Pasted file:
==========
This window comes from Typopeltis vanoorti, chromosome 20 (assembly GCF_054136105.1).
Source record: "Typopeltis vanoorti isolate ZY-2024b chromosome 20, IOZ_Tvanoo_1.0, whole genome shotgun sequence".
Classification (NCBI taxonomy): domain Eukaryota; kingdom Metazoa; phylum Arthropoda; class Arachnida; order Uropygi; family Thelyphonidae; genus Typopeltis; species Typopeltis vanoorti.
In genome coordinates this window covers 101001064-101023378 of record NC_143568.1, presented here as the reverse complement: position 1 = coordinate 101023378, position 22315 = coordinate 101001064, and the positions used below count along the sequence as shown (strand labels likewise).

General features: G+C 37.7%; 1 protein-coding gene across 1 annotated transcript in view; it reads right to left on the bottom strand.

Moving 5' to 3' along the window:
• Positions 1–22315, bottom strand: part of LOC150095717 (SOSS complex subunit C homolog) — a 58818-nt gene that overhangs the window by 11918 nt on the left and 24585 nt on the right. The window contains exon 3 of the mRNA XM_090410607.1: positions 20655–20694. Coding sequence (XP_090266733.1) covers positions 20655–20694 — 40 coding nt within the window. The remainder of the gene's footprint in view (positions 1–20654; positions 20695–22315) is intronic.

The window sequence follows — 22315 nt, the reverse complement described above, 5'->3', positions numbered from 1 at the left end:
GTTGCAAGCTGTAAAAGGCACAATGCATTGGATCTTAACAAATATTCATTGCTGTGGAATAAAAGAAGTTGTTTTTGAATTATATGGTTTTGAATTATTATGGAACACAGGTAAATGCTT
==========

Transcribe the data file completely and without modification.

This window comes from Typopeltis vanoorti, chromosome 20 (assembly GCF_054136105.1).
Source record: "Typopeltis vanoorti isolate ZY-2024b chromosome 20, IOZ_Tvanoo_1.0, whole genome shotgun sequence".
Classification (NCBI taxonomy): domain Eukaryota; kingdom Metazoa; phylum Arthropoda; class Arachnida; order Uropygi; family Thelyphonidae; genus Typopeltis; species Typopeltis vanoorti.
In genome coordinates this window covers 101001064-101023378 of record NC_143568.1, presented here as the reverse complement: position 1 = coordinate 101023378, position 22315 = coordinate 101001064, and the positions used below count along the sequence as shown (strand labels likewise).

General features: G+C 37.7%; 1 protein-coding gene across 1 annotated transcript in view; it reads right to left on the bottom strand.

Moving 5' to 3' along the window:
• Positions 1–22315, bottom strand: part of LOC150095717 (SOSS complex subunit C homolog) — a 58818-nt gene that overhangs the window by 11918 nt on the left and 24585 nt on the right. The window contains exon 3 of the mRNA XM_090410607.1: positions 20655–20694. Coding sequence (XP_090266733.1) covers positions 20655–20694 — 40 coding nt within the window. The remainder of the gene's footprint in view (positions 1–20654; positions 20695–22315) is intronic.

The window sequence follows — 22315 nt, the reverse complement described above, 5'->3', positions numbered from 1 at the left end:
GTTGCAAGCTGTAAAAGGCACAATGCATTGGATCTTAACAAATATTCATTGCTGTGGAATAAAAGAAGTTGTTTTTGAATTATATGGTTTTGAATTATTATGGAACACAGGTAAATGCTT